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post #136 of 221
Quote:
Originally Posted by scompton View Post
I have a question on the table. The last column is labeled R1 Power. Is that measured after R1?
R1 power is power measured across R1. This will tell you what sort of resistor rating to get so that it doesn't get over loaded and blown.

Quote:
Originally Posted by scompton View Post
Navyblue, when you say you tailor the resistor to the K501, what do you mean? I assume you're using a value of R2 that matches or is higher than the impedance of K501, so more of the current and voltage is supplied to the headphone instead of going though R2.
My K501 is 120 ohms and has a maximum power rating of 200 mW.

The impedance of the headphone would affect how much power that it receives (for this particular circuit). The higher the impedance, the less power that it will receive. So I tailored all the resistor values to the impedance and maximum power rating of the headphone so that I get as much power as possible without blowing the headphone driver, while maintaining the 120 ohms impedance. Which means all of the R1, R2 and R3 values are modified.

Btw, as a safety measure, I split R2 into 3 resistors in parallel. With a single R2 resistor, if for some reason it malfunctions, there will be a power spike to the headphone, which might or might not ruin the headphone. By splitting it to 3 resistors is parallel, the power spike when one resistor fail is lessened, and my altercation ensures that the power spike would still be below the maximum power handling of the headphone.

Yes, I baby my headphone that much.
post #137 of 221
Quote:
Originally Posted by chesebert View Post
Correct me if I am wrong, but change in FR is a form of "loss of detail". Let's suppose that a 10khz component of the composite wave taken at a particular instant during a busy music passage is only -50dB, by taking another 3dB or more off of that you are basically pushing that frequency component closer toward the noise thereby reducing your S/N, and accordingly that's perceived as a loss of detail.
I suppose you could look at it that way. Of course in doing so, that would make anything below dead flat FR a relative loss of detail and any thing above it a relative addition of detail. It would, almost by definition, make S/N the spec that defines detail. The vinyl guys won't like you much. Neither will the tube guys. But we could begin to analyze the FR curves of all audio devices and define them in terms of the presence of detail instead of tone or character. I'm not sure it would be at all useful. But we could look at it that way.

Tim
post #138 of 221
Quote:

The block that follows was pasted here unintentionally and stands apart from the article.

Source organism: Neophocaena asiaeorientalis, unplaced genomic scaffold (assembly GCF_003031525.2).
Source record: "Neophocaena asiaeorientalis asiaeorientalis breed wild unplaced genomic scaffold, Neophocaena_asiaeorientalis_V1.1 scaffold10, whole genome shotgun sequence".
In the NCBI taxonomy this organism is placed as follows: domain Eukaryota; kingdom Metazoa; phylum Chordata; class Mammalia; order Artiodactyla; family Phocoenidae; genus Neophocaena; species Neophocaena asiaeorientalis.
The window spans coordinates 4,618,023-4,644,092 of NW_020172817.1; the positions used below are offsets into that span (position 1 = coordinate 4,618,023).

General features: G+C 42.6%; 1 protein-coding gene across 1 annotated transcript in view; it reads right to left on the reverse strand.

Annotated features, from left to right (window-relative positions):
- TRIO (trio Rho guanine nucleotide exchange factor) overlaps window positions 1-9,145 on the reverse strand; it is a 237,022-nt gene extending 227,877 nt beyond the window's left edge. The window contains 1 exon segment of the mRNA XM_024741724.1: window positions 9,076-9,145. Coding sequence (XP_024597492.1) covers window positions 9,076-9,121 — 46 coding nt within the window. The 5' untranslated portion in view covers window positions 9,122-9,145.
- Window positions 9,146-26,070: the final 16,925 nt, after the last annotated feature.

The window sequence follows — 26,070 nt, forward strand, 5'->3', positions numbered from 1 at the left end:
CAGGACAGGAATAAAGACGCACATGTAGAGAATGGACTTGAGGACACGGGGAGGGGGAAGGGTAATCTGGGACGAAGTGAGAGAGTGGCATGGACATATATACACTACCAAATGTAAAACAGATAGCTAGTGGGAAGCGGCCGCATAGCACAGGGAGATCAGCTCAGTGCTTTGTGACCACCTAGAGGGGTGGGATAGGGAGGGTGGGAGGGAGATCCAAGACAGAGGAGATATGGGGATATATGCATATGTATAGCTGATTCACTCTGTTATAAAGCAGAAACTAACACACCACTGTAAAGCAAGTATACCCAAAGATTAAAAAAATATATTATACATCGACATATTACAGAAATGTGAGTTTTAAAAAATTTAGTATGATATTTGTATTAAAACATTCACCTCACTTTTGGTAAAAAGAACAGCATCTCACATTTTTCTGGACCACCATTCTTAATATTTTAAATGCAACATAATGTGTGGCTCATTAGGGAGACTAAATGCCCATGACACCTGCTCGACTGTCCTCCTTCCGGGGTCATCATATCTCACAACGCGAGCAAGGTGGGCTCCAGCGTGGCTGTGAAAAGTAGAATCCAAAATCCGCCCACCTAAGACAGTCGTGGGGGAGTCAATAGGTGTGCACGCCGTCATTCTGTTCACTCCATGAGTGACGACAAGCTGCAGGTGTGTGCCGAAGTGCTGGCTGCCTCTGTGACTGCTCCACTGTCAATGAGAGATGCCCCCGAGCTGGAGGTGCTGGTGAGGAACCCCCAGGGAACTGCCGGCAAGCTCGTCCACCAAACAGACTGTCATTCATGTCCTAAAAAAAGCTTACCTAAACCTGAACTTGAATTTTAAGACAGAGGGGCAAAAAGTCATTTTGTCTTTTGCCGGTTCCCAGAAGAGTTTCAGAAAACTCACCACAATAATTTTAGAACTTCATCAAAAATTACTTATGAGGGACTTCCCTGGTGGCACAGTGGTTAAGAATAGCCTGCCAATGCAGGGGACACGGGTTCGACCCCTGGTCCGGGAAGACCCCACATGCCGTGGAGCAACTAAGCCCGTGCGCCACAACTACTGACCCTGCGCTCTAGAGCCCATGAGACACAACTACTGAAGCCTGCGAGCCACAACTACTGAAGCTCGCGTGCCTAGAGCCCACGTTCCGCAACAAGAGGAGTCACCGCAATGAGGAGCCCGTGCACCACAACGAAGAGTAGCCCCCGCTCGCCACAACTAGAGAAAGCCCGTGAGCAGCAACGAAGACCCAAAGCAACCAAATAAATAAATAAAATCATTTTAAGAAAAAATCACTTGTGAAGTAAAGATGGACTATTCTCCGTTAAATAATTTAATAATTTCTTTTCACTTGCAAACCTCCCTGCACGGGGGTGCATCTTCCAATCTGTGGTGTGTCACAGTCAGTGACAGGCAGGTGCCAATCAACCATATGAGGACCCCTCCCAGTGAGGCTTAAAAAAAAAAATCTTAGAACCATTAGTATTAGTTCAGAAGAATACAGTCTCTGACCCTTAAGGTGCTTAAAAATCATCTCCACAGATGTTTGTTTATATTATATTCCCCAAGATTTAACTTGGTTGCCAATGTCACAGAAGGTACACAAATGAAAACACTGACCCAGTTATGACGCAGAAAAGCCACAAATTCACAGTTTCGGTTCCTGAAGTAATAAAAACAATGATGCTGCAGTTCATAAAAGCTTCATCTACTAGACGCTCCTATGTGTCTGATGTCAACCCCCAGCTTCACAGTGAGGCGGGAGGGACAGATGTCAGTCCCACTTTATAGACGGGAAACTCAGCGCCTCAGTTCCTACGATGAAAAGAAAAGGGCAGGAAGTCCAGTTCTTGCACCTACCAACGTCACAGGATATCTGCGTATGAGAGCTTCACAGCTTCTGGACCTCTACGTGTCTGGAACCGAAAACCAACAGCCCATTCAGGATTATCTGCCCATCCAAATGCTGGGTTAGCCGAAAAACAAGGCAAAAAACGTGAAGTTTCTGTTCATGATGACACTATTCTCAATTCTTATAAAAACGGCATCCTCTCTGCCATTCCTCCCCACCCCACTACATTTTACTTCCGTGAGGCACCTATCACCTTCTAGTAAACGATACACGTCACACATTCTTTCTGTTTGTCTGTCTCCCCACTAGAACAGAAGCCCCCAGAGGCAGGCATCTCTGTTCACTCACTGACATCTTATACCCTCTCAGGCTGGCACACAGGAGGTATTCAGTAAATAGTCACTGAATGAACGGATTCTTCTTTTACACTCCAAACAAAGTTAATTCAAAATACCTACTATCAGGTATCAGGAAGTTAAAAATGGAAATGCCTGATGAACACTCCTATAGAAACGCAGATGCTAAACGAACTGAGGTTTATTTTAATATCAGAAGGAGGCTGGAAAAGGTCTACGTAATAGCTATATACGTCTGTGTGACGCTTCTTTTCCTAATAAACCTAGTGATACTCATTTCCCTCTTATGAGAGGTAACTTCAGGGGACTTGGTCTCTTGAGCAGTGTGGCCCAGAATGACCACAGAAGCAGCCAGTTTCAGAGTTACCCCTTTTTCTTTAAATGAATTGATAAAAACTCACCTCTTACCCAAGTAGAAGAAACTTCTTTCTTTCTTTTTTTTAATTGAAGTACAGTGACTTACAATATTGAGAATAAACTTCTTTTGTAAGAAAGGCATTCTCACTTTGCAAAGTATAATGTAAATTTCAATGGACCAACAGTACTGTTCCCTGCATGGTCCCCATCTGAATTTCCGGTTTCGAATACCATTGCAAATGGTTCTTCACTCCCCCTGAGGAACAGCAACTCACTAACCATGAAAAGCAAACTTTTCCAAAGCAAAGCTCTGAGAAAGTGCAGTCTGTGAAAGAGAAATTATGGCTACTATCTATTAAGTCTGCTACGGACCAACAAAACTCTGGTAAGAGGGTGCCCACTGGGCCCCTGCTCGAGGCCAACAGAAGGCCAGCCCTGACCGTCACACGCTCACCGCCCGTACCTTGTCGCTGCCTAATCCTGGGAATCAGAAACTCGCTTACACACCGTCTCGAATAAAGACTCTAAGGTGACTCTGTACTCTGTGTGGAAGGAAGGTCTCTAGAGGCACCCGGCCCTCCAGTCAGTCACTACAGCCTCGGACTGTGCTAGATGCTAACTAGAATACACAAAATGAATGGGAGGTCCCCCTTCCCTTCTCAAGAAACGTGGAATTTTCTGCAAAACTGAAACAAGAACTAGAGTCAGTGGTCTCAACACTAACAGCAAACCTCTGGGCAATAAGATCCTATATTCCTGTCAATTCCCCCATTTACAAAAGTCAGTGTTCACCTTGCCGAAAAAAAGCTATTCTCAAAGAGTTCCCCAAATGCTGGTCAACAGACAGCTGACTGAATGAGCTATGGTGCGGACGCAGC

Originally Posted by tfarney View Post
I suppose you could look at it that way. Of course in doing so, that would make anything below dead flat FR a relative loss of detail and any thing above it a relative addition of detail. It would, almost by definition, make S/N the spec that defines detail. The vinyl guys won't like you much. Neither will the tube guys. But we could begin to analyze the FR curves of all audio devices and define them in terms of the presence of detail instead of tone or character. I'm not sure it would be at all useful. But we could look at it that way.

Tim
FYI most well constructed phono/tube preamp have very flat FR; vinyl is overall superior because of theoretically infinite resolution and tube is preferred because of their lack of higher ordered harmonics, both of which are not really related to the FR of the system.

Stereophile: Audio Research Reference 3 line preamplifier

I think this is an informative read
Fourier series - Wikipedia, the free encyclopedia
post #139 of 221
Quote:
Originally Posted by chesebert View Post
FYI most well constructed phono/tube preamp have very flat FR; vinyl is overall superior because of theoretically infinite resolution and tube is preferred because of their lack of higher ordered harmonics, both of which are not really related to the FR of the system.

Stereophile: Audio Research Reference 3 line preamplifier

I think this is an informative read
Fourier series - Wikipedia, the free encyclopedia
I won't argue with any of that today as it was not why I referred to tubes and vinyl. I referred to them because they both have a higher noise floor than digital or solid state, which was part of your rationale for altered FR = loss of detail.



Tim
post #140 of 221
Quote:
Originally Posted by scompton View Post
I've been reluctant to buy a dedicated amp since I don't listen to dynamic headphones much any more. I am thinking of building a Staving Student Millet Hybrid. I like $50 and some of my time a lot better than $300+. I'm cheap.
From my subjective unscientific comparison, there were two critical issues.
1. Is the music complex and difficult to present (many different sounds at the same time). The pop song wasn't much affected by the differences between the amps.
2. Do you enjoy the music as much as you expect to from your current amp? The two difficult tracks were more enjoyable from the XCAN.

And there was also the usual observation, that the cans differed much more in style than the amps differed in style. EDIT: However, although the cans differ more in style of presentation than the amps, they both performed a tad better from the xcan - but only noticeable for me in the difficult passages.